Whether you’re an investor or property owner, preserving and protecting your property is of the utmost importance. After all, these are some of the most valuable assets that we all possess. If a local council or private financiers are undertaking some construction works in the close proximity of your property, documenting the state of your property prior to the beginning of those works is essential.
Building and demolition activities require heavy machinery and equipment, which can be used to conduct a series of tasks such as the removal of soil, trees, existing slabs or even building foundation.
These changes could potentially lead to some unpredicted and unpleasant damages on your property. In order to protect yourself financially, you will need something known as a Dilapidation Report.
In this article, we take you the ins and outs of a dilapidation report, including what they include, as well as their practical uses.
A dilapidation report, also known as a Condition Report, is an official document which provides a snapshot of property’s condition at a specific point in time. Its purpose is to serve as evidence of any damages that may have occurred as the result of a nearby construction site.
The report records any existing damage on a property, as well as any aspects of the property that are likely to be altered by the construction works. Importantly, a dilapidation report is accepted in the Court of Law.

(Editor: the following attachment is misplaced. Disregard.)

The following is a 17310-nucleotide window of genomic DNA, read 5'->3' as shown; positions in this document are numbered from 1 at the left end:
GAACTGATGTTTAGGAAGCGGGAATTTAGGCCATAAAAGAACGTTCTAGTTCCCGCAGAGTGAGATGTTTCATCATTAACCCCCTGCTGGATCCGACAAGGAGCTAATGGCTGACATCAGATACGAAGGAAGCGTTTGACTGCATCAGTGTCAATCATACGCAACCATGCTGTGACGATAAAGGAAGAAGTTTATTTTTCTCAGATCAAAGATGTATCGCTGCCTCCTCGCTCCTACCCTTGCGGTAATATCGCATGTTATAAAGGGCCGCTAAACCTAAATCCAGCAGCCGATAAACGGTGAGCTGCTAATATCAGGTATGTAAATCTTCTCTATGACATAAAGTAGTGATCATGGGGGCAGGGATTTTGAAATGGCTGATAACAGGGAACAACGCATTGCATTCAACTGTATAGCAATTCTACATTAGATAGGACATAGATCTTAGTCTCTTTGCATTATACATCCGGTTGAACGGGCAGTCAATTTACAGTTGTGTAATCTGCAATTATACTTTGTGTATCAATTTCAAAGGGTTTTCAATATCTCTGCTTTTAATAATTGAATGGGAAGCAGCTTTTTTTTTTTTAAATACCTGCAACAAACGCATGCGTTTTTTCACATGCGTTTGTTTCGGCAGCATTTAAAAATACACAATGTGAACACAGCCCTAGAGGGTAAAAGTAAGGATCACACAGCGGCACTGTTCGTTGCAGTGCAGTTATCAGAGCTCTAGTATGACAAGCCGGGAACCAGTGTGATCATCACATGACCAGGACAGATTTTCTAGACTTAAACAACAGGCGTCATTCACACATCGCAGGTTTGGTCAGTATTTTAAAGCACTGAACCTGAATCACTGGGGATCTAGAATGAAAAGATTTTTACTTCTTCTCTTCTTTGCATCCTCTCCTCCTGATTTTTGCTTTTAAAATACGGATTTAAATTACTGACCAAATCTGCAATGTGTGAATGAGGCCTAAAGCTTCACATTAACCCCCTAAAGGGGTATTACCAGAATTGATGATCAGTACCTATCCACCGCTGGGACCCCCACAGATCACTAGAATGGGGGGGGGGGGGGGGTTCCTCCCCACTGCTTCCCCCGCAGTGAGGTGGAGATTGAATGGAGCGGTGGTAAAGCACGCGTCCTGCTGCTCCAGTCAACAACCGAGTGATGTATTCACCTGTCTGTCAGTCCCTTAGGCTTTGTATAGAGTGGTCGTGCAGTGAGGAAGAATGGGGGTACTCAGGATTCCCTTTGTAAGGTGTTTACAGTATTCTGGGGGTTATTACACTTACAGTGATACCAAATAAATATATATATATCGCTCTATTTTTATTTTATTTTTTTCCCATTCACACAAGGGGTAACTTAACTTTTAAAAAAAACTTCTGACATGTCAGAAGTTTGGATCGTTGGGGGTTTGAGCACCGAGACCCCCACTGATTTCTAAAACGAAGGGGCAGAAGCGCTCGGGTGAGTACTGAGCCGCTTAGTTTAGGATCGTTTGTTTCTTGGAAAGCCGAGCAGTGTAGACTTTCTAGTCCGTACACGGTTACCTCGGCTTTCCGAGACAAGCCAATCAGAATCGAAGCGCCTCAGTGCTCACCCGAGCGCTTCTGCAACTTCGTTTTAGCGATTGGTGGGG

Condition Reports are usually conveyed on properties located near new construction sites. They are created right before any works begin, and right after they are completed. If any damage occurs as a result of nearby construction works, then the report can be used to prove which damages occurred.
Created by experience building consultants, Dilapidation Reports contain notes, photos and diagrams. Together, all these elements paint as accurate a picture as possible, regarding the state of the property in questions.
In order to gather this information, a licensed building consultant will physically visit the location. Having a sound understanding of what kind of damage could occur to a property, the building consultant will provide a report which provides an accurate picture of the property. Both the property owner and the party with a nearby construction site should then sign off on the report.
In the case of residential house, for example, a Dilapidation Report may cover the following areas of a property:
People who may need a Condition Report usually fall into one of three groups, being:
If you require a Dilapidation Report then feel free to contact us at PBAQS. With over 20 years of experience as professional building consultants, our team is able to help protect you against damages that have resulted due to someone else’s actions.